EVERY PERSON BEING PIERCED HAS THE RIGHT:
- To be pierced in a hygienic environment by a clean, conscientious, sober piercer wearing a fresh pair of disposable medical examination gloves.
- To be pierced with a brand new, completely sterilized single-use needle that is immediately disposed of in a medical Sharps container after use on one piercing.
- To be touched only with freshly sterilized and appropriate implements, properly used and disposed of or re-sterilized (where appropriate) in an autoclave prior to use on anyone else.
- To know that piercing guns are NEVER appropriate, and are often dangerous when used on anything — including earlobes.
- To the peace of mind that comes from knowing that their piercer knows and practices the very highest standards of sterilization and hygiene.
- To a have a knowledgeable piercer evaluate and discuss appropriate piercings and jewelry for her/his individual anatomy and lifestyle.
- To be fully informed of all risks and possible complications involved in his/her piercing choice before making any decisions.
- To seek and receive a second opinion either from another piercer within the studio or from another studio.
- To have initial piercings fitted with jewelry of appropriate size, material, design, and construction to best promote healing. Gold-plated, gold-filled or sterling silver jewelry is never appropriate for any new or unhealed piercing.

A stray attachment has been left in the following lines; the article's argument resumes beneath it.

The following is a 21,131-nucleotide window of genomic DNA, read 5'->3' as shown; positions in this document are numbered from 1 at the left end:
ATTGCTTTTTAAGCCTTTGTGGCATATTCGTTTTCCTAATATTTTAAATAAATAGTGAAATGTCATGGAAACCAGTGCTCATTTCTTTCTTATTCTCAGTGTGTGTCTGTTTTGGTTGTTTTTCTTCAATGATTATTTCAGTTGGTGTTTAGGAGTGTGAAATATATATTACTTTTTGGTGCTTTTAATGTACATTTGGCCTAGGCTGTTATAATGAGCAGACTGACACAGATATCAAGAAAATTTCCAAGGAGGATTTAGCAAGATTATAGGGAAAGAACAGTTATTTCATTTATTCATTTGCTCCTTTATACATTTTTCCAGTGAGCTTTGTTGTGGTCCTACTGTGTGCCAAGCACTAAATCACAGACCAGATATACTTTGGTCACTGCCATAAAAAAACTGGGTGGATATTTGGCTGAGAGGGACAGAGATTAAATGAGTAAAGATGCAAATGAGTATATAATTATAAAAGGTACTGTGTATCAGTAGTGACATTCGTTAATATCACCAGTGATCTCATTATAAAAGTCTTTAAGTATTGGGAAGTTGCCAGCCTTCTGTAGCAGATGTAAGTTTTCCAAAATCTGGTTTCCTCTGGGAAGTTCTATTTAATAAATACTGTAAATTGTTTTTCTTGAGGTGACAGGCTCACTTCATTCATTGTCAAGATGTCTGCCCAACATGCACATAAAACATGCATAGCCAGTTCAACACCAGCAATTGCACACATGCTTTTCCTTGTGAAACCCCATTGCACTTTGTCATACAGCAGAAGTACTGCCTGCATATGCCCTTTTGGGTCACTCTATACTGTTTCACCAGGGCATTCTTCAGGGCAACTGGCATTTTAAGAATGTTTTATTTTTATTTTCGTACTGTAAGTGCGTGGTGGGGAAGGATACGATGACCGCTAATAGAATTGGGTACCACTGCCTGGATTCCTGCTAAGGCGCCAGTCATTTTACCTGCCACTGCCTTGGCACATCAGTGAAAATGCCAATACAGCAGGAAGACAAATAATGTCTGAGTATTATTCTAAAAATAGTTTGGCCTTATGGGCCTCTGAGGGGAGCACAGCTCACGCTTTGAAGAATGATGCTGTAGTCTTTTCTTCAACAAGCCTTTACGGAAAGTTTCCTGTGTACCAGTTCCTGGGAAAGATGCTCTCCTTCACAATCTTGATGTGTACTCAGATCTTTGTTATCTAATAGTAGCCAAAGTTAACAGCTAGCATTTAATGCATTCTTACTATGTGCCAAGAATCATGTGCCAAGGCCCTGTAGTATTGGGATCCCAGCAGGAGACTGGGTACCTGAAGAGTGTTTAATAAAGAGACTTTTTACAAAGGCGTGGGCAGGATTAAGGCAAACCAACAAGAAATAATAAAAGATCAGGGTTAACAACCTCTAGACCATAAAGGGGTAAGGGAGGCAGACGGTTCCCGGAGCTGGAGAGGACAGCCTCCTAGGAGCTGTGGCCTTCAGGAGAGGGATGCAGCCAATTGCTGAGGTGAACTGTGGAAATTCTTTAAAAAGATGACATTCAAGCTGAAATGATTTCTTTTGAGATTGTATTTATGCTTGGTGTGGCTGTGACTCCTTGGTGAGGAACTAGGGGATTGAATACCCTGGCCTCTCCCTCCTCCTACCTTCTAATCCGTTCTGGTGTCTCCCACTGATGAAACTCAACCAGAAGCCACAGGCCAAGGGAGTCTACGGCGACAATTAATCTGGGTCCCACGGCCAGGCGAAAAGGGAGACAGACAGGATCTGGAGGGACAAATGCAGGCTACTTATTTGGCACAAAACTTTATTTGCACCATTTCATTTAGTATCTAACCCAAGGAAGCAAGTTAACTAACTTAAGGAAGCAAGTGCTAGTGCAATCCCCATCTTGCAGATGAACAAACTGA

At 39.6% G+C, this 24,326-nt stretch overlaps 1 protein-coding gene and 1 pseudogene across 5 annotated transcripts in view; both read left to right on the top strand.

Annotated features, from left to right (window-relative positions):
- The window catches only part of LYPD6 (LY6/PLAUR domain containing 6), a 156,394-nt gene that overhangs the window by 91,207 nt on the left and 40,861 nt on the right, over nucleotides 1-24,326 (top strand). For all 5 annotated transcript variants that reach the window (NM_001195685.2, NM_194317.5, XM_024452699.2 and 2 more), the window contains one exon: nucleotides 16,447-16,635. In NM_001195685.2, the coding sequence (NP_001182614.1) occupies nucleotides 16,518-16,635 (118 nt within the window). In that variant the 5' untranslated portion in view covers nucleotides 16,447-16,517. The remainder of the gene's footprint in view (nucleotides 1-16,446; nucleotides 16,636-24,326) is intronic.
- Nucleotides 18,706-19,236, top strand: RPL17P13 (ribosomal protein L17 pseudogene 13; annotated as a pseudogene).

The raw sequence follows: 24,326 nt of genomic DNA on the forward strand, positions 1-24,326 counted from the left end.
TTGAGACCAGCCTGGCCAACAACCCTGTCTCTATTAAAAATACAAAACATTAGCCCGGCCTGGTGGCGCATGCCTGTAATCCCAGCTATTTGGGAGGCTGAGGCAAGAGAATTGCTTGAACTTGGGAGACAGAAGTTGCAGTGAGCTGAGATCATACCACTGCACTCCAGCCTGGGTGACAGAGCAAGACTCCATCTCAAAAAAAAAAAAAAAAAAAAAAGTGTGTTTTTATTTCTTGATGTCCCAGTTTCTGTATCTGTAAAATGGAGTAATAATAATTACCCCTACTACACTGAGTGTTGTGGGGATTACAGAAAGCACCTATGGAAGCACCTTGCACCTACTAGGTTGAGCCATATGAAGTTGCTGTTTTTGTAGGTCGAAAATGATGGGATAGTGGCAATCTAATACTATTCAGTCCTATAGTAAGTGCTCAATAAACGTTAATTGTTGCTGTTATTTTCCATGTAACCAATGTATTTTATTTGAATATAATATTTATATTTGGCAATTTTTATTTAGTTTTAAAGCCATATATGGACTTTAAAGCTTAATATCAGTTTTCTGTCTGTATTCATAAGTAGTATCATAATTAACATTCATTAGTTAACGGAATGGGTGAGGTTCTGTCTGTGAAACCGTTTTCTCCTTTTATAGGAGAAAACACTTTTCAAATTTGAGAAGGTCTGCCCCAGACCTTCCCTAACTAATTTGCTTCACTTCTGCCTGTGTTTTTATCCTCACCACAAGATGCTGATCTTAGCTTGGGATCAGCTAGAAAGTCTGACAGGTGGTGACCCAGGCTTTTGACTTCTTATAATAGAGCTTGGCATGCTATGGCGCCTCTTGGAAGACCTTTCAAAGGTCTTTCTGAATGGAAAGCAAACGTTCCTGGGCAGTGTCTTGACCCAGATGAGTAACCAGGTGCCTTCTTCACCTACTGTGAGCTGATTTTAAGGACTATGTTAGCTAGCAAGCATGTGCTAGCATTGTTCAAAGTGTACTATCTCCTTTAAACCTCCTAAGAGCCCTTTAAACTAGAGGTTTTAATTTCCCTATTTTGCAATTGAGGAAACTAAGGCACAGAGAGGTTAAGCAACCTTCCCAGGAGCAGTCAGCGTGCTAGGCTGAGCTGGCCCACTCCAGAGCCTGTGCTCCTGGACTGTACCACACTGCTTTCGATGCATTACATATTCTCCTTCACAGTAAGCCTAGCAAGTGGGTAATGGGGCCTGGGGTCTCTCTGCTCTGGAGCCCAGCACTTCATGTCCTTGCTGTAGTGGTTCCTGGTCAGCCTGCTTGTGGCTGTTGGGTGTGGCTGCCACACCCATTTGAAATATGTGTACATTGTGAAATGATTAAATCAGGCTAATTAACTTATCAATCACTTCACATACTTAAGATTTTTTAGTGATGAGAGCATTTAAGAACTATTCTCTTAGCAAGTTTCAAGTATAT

- To see pictures, be given a tour of the piercing studio, and to have all questions fully and politely answered before making or following through on any decision.
- To be fully informed about proper aftercare, both verbally and in writing, and to have continuing access to the piercer for assistance throughout the healing process.
- To be treated with respect, sensitivity and knowledge regardless of gender, sexual orientation, race, religion, ethnicity, ability, health status or piercing choice.
- To change her/his mind, halt the procedure and leave at any point if the situation seems uncomfortable or improper.
It might seem pretty basic, but there was a time when these rights were more wishful thinking for our industry. There are still plenty of piercers and studios who think otherwise though. I remember reading this bill of rights when I was a teenager just getting into piercing and it helped shape my outlook on this art form and industry.